16.  
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    Kevin Picott (profile), Jul 31st, 2014 @ 4:01am

    Yes it is possible to ignore

    One can only imagine the lobbyists dressed in white pointing to these results and asking of the commission... "Whom do you serve?"

     

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  17.  
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    That One Guy (profile), Jul 31st, 2014 @ 4:30am

    Re: Yes it is possible to ignore

    More likely "Remember who pays for you to attain the position and power you so enjoy, and who offers you luxurious 'retirement' packages if act properly while in office."

     

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  18.  
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    beech, Jul 31st, 2014 @ 5:32am

    Re: Re: Re:

    FRom a political standpoint, irrelevant. If I am a politician, I need to come up with stances on almost everything. If I need a position on copyright, and my polling indicates my constituents range from "for reform" and "don't care" with few to none in favour of "no change" the optional stance would be for reform, since the apathetic won't care, and the majority of those who do care will be happy.

    Wait, forgot to factor in bribes. ... status quo forever!

     

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  19.  
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    Ninja (profile), Jul 31st, 2014 @ 5:57am

    The corporate paymasters are generally satisfied so it's all well and dandy.

    I suspect this same chasm would be found virtually anywhere if anybody cares to check. It's another stance of politics being completely apart from the ones they should be benefiting.

     

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  20.  
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    Anonymous Coward, Jul 31st, 2014 @ 7:10am

    There should be a fourth bar added to graphic two: how much money has been funneled into office by the respective groups.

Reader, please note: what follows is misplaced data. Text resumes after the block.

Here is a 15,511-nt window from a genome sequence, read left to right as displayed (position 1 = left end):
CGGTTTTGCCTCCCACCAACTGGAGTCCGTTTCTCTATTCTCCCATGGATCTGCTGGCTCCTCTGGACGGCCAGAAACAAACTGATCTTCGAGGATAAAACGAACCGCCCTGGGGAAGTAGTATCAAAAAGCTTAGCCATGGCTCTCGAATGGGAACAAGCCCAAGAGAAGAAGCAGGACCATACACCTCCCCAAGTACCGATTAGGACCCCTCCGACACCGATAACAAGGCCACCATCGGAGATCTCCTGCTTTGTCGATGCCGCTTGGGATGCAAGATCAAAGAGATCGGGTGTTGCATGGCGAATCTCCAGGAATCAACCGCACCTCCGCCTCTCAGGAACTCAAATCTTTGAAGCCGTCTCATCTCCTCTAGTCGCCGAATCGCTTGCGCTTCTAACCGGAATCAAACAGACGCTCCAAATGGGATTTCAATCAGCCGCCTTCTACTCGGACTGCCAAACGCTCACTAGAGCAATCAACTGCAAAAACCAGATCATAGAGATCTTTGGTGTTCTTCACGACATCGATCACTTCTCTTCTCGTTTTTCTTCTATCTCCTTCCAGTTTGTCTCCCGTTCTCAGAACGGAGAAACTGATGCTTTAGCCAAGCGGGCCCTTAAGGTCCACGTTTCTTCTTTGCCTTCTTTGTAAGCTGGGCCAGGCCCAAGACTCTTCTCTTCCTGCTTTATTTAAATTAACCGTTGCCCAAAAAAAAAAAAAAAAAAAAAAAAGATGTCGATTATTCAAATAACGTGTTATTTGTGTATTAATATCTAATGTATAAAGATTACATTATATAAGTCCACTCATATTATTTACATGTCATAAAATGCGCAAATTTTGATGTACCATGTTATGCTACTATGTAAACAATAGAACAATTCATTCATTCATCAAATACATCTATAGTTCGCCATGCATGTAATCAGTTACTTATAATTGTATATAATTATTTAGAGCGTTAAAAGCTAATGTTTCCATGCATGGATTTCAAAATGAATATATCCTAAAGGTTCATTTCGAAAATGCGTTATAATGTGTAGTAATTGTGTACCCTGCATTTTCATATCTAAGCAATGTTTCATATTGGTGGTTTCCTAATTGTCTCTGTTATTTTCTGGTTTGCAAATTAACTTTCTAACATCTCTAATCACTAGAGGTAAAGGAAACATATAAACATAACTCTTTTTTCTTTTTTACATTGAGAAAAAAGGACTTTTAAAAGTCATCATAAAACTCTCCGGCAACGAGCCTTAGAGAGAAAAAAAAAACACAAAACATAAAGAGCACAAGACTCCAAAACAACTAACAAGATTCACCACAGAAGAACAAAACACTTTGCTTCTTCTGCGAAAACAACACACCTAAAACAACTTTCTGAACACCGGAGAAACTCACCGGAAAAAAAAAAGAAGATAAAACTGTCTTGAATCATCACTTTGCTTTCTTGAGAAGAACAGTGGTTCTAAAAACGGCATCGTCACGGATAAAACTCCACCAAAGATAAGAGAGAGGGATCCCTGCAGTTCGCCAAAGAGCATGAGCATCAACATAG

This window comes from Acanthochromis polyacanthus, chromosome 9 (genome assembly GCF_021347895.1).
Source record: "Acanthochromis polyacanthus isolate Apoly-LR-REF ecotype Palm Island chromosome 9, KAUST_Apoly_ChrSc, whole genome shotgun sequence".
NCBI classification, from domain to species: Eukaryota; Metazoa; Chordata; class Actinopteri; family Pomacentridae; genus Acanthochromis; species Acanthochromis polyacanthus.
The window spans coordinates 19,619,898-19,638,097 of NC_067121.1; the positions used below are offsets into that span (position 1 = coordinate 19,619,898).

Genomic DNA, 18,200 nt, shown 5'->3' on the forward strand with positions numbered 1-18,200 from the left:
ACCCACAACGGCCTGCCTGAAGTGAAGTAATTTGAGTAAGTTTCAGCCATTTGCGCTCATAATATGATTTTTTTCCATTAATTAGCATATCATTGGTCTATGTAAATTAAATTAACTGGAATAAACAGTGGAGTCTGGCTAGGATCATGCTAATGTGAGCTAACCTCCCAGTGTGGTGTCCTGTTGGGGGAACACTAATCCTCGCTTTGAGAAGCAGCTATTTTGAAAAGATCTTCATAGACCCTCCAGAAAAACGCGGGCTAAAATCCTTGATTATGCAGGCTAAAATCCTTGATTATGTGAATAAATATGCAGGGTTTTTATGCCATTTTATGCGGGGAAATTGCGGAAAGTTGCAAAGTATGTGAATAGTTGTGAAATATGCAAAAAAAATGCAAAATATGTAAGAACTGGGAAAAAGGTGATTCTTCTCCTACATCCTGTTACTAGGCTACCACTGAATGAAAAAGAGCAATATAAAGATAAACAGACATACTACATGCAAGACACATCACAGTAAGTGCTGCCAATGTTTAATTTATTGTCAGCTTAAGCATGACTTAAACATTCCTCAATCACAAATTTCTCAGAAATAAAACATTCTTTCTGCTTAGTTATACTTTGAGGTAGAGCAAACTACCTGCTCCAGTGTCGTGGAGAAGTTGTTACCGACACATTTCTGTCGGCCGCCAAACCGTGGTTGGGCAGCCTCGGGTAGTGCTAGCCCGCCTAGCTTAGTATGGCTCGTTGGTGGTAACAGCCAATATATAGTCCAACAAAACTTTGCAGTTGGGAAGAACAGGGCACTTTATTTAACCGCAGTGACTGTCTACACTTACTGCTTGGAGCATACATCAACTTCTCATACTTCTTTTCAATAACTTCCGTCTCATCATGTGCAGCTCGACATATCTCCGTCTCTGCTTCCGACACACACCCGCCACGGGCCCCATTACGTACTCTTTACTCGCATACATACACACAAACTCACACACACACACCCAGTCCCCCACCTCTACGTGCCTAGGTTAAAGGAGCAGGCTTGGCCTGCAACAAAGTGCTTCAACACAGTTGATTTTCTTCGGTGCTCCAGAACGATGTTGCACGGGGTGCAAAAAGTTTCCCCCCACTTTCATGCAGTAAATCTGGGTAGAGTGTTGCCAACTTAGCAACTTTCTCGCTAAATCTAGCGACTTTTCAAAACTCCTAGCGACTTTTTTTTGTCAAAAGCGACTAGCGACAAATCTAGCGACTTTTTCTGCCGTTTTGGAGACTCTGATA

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  21.  
    identicon
    Anonymous Coward, Jul 31st, 2014 @ 7:37am

    de Gucht has made the accusation that there were multiple emails from one address. that apparently is true but the address was to make it easier for people to email in. what was a travesty was that the system got 'unfortunately' bogged down, being unable to handle the number of incoming mails. it is exactly what happened over ACTA and proves that nothing was done to prevent this from happening again. then there was the bit about the 'tech people' i believe, being able to block emails as well, so as not to 'disturb the EU MPs'. that is disgraceful! the MPs are there to do a job, part of which is taking on board what the people are unhappy about. they are most certainly not there to do whatever the various industries want and under no circumstance should 'a tech person' decide whether the mails coming in should be read or blocked!! then add in that de Gucht is obviously working for the industries involved and didn't want any members of the public doing anything contrary to what he wanted. it will be a good move when this arse hole is out of the job!

     

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  22.  
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    Whatever (profile), Jul 31st, 2014 @ 7:40am

    Re: Re: Re: Re:

    Sure, ask them that question, then if they say 'no', point out how many things they likely do on a daily basis are technically illegal, thanks to the insanity of current copyright law.

    Then ask how many of them have paid a fine, been taken to court, or even been concerned... answer will be about zero.

    Point out how nothing created in a person's lifetime will enter the public domain for others to build upon, if it ever does, given the repeated retroactive expansions to copyright duration.

    I am still stuck on trying to figure out how it matters if it's 50 years, 60 years, or 2000 years? At what point do you think that the number would really make a difference? 5 years? 2 years? A few weeks?

     

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  23.  
    identicon
    Anonymous Coward, Jul 31st, 2014 @ 7:59am